two people walking along a boardwalk

The newest segment of the San Francisco Bay Trail is now open at Ravenswood Open Space Preserve!

An easy-access paved pathway, bridge and a raised boardwalk with an overlook and interpretive signs now connect University Avenue directly to the preserve. Walkers and bicyclists can access the preserve via the new trailhead, parking is only available at the main preserve entrance on Bay Road.

Location and Background

The Ravenswood Bay Trail project closed a 0.6-mile critical gap in the San Francisco Bay Trail on the peninsula, between University Avenue and Ravenswood Preserve. Completing this trail gap connected 80 miles of continuous Bay Trail connecting from Menlo Park to Sunnyvale and across the Dumbarton Bridge to the East Bay.

The new trail segment provides:

  • improved access to the bay for the East Palo Alto and Menlo Park communities
  • opportunities for outdoor enthusiasts, including hikers, joggers and bicyclists
  • a setting for wildlife viewing and environmental education
  • important commute alternatives for cyclists

San Francisco Bay Trail

The San Francisco Bay Trail is a planned 500-mile walking and cycling path around the entire San Francisco Bay running through all nine Bay Area counties, 47 cities and across seven toll bridges. With over 350 miles in place, the Bay Trail connects communities to parks, open spaces, schools, transit and to each other, and also provides a great alternative commute corridor. Established in 1989, the Bay Trail is celebrating its 30th anniversary.


two people standing on a boardwalk watching the sunriseThe project included both trail construction and wetlands restoration:

  • Redwood boardwalk and bridge over sensitive wetlands
  • New and resurfaced asphalt multi-use trail through the preserve between University Avenue and Bay Road
  • Concrete sidewalk linking the University Village neighborhood to the new trailhead at University Avenue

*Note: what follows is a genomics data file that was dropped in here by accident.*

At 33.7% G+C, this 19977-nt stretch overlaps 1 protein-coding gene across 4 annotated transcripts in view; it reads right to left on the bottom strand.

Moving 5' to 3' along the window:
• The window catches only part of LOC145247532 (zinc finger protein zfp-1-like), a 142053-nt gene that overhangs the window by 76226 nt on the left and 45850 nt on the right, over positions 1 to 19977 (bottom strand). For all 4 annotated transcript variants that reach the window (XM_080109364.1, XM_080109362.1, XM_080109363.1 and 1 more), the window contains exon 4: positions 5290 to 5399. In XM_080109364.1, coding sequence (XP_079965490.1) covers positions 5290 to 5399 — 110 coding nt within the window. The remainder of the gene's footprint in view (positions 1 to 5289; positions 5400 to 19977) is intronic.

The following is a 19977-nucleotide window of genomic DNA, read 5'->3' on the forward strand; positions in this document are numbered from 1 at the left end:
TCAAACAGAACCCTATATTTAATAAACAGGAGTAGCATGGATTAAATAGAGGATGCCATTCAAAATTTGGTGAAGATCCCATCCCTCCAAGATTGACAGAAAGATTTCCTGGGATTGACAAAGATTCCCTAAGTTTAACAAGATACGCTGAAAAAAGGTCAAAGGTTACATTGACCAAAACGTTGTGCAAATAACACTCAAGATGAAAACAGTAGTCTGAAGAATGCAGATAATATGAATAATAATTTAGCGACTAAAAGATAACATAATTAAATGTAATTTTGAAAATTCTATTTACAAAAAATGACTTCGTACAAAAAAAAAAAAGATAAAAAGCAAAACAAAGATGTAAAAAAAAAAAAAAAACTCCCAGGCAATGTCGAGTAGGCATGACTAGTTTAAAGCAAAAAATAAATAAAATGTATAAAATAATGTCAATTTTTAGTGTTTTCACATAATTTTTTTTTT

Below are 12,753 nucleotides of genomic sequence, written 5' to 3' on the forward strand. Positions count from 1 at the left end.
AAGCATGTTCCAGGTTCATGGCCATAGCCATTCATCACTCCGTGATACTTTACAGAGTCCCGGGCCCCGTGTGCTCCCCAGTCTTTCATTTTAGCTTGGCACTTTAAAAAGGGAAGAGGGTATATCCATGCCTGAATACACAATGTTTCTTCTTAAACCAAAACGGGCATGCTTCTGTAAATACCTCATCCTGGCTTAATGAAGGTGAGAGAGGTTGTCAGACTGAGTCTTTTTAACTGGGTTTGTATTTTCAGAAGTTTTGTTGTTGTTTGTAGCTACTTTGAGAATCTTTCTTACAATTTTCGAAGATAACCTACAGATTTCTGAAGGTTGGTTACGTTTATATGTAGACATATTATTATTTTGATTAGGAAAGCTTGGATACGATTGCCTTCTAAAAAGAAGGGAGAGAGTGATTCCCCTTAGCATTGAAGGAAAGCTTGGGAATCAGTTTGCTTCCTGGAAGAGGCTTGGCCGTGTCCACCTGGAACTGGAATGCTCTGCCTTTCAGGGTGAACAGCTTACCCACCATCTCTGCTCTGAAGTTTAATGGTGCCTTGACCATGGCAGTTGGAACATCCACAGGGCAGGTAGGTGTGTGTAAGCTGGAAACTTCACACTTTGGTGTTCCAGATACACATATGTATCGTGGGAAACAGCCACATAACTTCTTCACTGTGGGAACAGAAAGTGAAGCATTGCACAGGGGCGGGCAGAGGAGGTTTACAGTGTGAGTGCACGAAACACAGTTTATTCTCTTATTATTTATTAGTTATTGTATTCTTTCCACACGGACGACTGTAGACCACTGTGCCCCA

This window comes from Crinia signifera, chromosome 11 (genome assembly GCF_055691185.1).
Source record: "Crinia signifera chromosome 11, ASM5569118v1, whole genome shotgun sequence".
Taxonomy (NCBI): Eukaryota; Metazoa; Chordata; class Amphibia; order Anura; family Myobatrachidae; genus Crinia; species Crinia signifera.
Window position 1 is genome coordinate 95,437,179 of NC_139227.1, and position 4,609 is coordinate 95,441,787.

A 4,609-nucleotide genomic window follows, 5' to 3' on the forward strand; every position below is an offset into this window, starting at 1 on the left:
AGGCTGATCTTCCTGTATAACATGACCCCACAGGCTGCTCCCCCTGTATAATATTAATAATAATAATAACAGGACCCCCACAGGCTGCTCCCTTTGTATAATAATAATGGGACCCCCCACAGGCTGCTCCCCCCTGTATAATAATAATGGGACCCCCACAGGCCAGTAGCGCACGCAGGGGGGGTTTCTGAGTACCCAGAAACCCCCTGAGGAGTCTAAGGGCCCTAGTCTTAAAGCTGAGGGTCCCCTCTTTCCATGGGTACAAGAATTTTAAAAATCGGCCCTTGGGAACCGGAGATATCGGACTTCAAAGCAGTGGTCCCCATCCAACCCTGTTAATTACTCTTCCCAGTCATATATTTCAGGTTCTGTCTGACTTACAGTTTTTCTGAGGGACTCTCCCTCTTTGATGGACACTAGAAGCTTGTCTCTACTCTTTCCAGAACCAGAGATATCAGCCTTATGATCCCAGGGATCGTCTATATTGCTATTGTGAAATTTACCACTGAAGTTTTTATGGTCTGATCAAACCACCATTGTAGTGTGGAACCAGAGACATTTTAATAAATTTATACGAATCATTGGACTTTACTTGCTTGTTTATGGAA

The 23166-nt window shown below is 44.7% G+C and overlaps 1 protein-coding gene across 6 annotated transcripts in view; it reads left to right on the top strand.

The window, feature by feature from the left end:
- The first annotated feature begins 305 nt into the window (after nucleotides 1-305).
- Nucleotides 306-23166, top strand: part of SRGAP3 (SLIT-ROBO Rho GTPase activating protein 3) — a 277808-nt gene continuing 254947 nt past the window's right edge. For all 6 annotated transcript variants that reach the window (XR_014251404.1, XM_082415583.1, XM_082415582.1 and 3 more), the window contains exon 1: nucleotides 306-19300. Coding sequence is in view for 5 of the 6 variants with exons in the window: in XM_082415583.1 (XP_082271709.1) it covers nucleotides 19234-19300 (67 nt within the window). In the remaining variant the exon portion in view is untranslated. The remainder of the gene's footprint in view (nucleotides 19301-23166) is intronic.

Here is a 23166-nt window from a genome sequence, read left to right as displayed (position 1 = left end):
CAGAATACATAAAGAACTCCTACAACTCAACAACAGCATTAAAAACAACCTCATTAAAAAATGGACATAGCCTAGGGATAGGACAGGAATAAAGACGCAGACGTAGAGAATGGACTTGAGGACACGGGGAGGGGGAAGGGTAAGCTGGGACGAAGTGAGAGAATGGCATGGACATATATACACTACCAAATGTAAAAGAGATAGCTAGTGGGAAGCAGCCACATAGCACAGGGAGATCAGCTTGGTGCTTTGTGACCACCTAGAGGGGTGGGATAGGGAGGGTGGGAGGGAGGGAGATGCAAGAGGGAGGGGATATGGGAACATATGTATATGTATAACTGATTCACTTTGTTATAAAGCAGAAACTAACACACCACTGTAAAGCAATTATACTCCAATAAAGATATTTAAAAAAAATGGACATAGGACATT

• Interpretive educational panels
  • Restoration seeding along new trail
  • High-tide refuge islands for wildlife within Cooley Marsh.
  • Vegetation planting of high-tide transition zone along the levee Bay Trail.

Project Schedule

2017-2019 Design and Engineering
2018-2019 Permitting
2019-2020 Construction
August 2020 Trail opened

Funding Partners

This project was funded by Midpen Measure AA funds to help complete Vision Plan Portfolio #2 – Build New Bayfront Trails. Partners provided additional funds for:

  • Trail Planning
    - Association of Bay Area Governments/Coastal Conservancy: $40,000
  • Trail Design and Permitting
    - County of San Mateo Measure K: $1,000,000
    - Santa Clara County Measure A: $400,000
  • Trail Construction
    - California Natural Resources Agency – Urban Greening Grant: $1,055,328
    - Facebook: $300,000
    - Caltrans: $700,000

Closing a Critical Gap in the Bay Trail

Midpen Senior Capital Project Manager Scott Reeves presented this case study at the California Trails & Greenways Conference on April 15, 2021. From planning, design, permitting, and construction, this presentation highlights the complexities of the project and post-construction usership data amid the COVID pandemic.